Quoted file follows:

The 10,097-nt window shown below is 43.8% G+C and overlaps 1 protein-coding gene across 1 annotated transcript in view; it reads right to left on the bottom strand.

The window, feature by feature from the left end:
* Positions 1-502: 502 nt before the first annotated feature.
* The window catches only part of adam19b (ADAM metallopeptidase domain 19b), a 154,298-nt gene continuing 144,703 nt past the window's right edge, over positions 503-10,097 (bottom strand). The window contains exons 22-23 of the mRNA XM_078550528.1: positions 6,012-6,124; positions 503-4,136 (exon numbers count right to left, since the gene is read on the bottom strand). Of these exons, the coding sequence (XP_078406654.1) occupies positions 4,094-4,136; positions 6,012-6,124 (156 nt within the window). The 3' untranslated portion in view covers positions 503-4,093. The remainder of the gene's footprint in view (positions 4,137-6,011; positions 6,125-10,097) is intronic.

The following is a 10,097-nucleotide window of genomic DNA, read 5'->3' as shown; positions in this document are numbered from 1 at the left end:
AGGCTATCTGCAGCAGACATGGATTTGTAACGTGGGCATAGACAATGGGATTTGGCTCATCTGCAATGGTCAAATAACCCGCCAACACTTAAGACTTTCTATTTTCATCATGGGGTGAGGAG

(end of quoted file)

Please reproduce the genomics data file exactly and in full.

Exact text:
The 10,097-nt window shown below is 43.8% G+C and overlaps 1 protein-coding gene across 1 annotated transcript in view; it reads right to left on the bottom strand.

The window, feature by feature from the left end:
* Positions 1-502: 502 nt before the first annotated feature.
* The window catches only part of adam19b (ADAM metallopeptidase domain 19b), a 154,298-nt gene continuing 144,703 nt past the window's right edge, over positions 503-10,097 (bottom strand). The window contains exons 22-23 of the mRNA XM_078550528.1: positions 6,012-6,124; positions 503-4,136 (exon numbers count right to left, since the gene is read on the bottom strand). Of these exons, the coding sequence (XP_078406654.1) occupies positions 4,094-4,136; positions 6,012-6,124 (156 nt within the window). The 3' untranslated portion in view covers positions 503-4,093. The remainder of the gene's footprint in view (positions 4,137-6,011; positions 6,125-10,097) is intronic.

The following is a 10,097-nucleotide window of genomic DNA, read 5'->3' as shown; positions in this document are numbered from 1 at the left end:
AGGCTATCTGCAGCAGACATGGATTTGTAACGTGGGCATAGACAATGGGATTTGGCTCATCTGCAATGGTCAAATAACCCGCCAACACTTAAGACTTTCTATTTTCATCATGGGGTGAGGAG